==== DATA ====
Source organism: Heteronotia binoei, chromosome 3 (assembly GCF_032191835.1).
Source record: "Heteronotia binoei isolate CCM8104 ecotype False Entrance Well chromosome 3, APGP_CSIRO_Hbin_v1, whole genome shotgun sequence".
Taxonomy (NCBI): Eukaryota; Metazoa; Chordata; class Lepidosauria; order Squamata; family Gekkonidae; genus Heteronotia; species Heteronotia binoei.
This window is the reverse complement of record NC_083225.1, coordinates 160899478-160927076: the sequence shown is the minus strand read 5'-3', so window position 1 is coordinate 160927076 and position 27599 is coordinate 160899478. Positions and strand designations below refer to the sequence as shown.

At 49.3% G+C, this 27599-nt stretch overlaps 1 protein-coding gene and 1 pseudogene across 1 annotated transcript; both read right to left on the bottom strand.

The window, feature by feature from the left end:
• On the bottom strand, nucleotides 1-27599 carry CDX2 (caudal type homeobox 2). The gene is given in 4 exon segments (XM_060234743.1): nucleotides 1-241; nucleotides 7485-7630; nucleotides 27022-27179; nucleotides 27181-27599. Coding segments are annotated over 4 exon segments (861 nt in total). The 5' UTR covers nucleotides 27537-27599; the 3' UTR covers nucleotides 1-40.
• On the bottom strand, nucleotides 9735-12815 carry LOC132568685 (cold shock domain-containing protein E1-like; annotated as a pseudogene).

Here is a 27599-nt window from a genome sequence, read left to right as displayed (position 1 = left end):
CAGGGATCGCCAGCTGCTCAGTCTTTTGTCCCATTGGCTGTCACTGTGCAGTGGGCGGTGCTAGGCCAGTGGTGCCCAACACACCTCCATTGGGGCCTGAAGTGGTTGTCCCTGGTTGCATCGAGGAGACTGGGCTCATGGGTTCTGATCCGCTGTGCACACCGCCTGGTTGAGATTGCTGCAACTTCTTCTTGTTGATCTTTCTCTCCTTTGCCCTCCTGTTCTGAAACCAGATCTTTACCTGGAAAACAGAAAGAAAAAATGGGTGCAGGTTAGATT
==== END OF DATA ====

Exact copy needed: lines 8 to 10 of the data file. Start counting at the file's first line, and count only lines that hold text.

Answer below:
• On the bottom strand, nucleotides 9735-12815 carry LOC132568685 (cold shock domain-containing protein E1-like; annotated as a pseudogene).

Here is a 27599-nt window from a genome sequence, read left to right as displayed (position 1 = left end):
CAGGGATCGCCAGCTGCTCAGTCTTTTGTCCCATTGGCTGTCACTGTGCAGTGGGCGGTGCTAGGCCAGTGGTGCCCAACACACCTCCATTGGGGCCTGAAGTGGTTGTCCCTGGTTGCATCGAGGAGACTGGGCTCATGGGTTCTGATCCGCTGTGCACACCGCCTGGTTGAGATTGCTGCAACTTCTTCTTGTTGATCTTTCTCTCCTTTGCCCTCCTGTTCTGAAACCAGATCTTTACCTGGAAAACAGAAAGAAAAAATGGGTGCAGGTTAGATT